India’s aviation market will be ‘very large’ by FY30, to accommodate flag carriers from the Middle East: CAPA

The impact on competition from Gulf airlines has been a major concern for Indian carriers, but as the market is expected to be very large by FY2030, it can accommodate Indian and Middle Eastern carriers without conflicts. strategic, CAPA Advisory said on Thursday. In a post-webinar presentation, CAPA Advisory projected that by 2029-30, India’s international traffic is expected to increase by 50-60 million annual passengers from pre-COVID levels to reach 115-125 million.

Hosted by CAPA, the webinar focused on “India-Middle East Aviation Dialogue: A Win-Win Outcome is Feasible and Probable”. He said more than 30 percent of the country’s origin and destination international traffic is on long and ultra-long routes. Flagship carriers are expected to add about 70 wide-body jets by FY30, which should meet only half of the additional long-haul demand, he added.

“However, the market will be very large and will be able to accommodate Indian and Middle Eastern carriers without strategic conflicts. In fact, Indian carriers alone will not be able to meet the forecasted demand. Such a scenario would limit the economic results” , CAPA said in the presentation. .

It expects air passenger traffic to double again by 2039-40 to around 240 million passengers and continue to grow. There are reasons to be optimistic about the prospects for expansion and more aggressive competition from Indian carriers on international routes, for example the privatization of Air India, the large fleet of narrow-body long-haul aircraft and the possible relaunch of Jet.

But, supply will always fall short of demand, even based on conservative estimates, he added. Given the positive and strengthening outlook for Indian carriers, “we believe that win-win coexistence is feasible and likely. But, Middle Eastern markets must recognize that they will need to clearly articulate and tangibly demonstrate the benefits they can bring to India’s economy and tourism industry,” he said.

In particular, as Air India’s finances deteriorated, the bilateral regime became more introverted, CAPA said. “Broader strategic cooperation will be the pivot around which a more liberal approach can be considered.

“We recommend that stakeholders, such as the AACO (Arab Air Carriers Organization), the regional association of Arab airlines, take the initiative to define a new approach based on shared interests, focusing on complementarity rather than conflict,” he said.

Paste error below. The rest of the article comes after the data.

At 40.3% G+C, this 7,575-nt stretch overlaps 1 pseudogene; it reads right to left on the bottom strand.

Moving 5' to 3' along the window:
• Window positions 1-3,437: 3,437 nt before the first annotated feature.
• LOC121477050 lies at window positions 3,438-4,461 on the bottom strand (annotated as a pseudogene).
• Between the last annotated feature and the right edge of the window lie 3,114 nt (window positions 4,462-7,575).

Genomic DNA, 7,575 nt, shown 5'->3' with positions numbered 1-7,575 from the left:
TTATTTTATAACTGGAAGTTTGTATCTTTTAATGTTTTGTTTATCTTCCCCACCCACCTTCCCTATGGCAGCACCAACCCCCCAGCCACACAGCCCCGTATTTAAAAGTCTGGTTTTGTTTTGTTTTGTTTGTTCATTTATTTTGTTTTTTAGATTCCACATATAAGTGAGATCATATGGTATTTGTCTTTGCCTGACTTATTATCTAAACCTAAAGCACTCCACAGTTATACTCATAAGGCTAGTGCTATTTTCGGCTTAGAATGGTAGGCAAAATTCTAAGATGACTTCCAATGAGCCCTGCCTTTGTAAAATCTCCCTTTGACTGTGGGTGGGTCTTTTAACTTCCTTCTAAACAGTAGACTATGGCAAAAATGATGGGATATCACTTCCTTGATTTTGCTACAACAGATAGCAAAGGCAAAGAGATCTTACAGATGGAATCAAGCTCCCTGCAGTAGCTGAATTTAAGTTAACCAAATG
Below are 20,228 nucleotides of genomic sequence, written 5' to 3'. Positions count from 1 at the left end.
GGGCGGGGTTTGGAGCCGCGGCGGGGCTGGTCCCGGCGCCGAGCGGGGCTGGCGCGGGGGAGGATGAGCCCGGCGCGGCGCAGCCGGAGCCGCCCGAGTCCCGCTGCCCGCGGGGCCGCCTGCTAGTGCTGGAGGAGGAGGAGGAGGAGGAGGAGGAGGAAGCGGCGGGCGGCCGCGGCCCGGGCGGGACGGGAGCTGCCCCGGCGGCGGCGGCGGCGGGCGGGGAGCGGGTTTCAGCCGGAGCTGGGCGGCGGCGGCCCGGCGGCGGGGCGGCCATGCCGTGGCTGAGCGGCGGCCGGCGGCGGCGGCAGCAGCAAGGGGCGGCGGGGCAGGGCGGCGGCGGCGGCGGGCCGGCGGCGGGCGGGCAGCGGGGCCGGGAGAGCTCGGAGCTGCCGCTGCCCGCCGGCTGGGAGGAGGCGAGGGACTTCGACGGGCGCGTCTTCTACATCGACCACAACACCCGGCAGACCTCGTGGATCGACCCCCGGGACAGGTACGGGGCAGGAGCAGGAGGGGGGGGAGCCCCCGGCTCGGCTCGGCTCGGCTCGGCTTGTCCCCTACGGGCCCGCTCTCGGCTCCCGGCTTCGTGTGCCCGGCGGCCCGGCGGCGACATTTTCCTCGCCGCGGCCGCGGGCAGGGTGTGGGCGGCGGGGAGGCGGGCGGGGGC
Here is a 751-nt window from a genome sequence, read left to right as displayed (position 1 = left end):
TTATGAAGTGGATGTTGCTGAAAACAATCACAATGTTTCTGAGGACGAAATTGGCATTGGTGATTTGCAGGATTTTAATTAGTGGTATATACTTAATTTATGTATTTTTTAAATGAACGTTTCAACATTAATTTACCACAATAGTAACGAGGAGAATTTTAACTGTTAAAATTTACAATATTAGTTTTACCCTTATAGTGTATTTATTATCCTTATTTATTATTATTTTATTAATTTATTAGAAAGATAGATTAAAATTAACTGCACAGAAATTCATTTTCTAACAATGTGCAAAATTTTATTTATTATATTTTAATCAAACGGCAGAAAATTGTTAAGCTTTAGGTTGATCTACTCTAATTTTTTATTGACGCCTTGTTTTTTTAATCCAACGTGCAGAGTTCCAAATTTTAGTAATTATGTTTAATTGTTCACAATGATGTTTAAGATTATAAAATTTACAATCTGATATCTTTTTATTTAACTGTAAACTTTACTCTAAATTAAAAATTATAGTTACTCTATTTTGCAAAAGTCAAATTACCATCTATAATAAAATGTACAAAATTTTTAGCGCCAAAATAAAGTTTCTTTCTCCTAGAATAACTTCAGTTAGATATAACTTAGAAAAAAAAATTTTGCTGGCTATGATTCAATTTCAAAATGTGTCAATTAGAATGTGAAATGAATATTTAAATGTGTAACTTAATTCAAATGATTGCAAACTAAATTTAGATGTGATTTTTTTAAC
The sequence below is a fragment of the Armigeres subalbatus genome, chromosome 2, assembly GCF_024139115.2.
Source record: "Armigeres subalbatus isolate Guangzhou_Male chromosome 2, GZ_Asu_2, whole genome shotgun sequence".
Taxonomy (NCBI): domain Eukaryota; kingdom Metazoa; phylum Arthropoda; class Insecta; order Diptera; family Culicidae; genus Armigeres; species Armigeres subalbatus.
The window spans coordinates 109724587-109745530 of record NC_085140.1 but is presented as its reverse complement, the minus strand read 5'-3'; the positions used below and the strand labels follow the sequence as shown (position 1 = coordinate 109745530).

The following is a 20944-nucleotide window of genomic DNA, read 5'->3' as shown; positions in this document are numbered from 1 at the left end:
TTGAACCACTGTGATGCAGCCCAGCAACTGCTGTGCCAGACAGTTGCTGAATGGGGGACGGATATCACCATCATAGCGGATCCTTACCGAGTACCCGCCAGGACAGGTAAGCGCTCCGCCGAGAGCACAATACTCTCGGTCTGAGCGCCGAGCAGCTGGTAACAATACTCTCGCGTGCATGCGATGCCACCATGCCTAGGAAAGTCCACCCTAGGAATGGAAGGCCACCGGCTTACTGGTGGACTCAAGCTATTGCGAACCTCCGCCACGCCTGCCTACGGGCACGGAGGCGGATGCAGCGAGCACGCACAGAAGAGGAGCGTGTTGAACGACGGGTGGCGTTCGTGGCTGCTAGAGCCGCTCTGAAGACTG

“We believe that the government is open and responsive if a win-win strategy is presented. The successful privatization of Air India will lead to a market-based approach to India’s aero-policy, policy, regulatory and fiscal distortions. Together , these would positively reset the competitiveness of Indian aviation,” CAPA said.

Indian carriers, however, will need to compete on the global stage in terms of network and product, he said, adding that they had shown they could, despite the constraints. He added that an enabling framework would be of great help. In particular, a well-run, commercially oriented Air India has the potential to be a truly global network carrier.

CAPA recommended that access to aviation can and should be included in the broader economic and strategic cooperation between India and the Middle East, and linked to investment flows, while balancing the needs of carriers. indians. “The traditional approach to bilateral negotiations may no longer be relevant.”

He said carriers in the Middle East must also realize that under the current regime, a more tangible demonstration of the benefits that would accrue to India from increased market address is needed, as well as a clear, committed approach and transparent.

According to CAPA, contrary to India’s deepening economic and strategic partnership with the Middle East in multiple areas of interest, the airline relationship is on hiatus. Most Gulf Cooperation Council (GCC) markets exhausted their bilateral rights several years ago.

He said COVID-19 temporarily relieved the need for additional seat rights. “We believe that now is the right time to prepare a long-term strategic framework for market access that is aligned with India’s air connectivity needs to achieve its economic, commercial and strategic objectives, while keeping in mind the aspirations of Indian carriers,” CAPA says.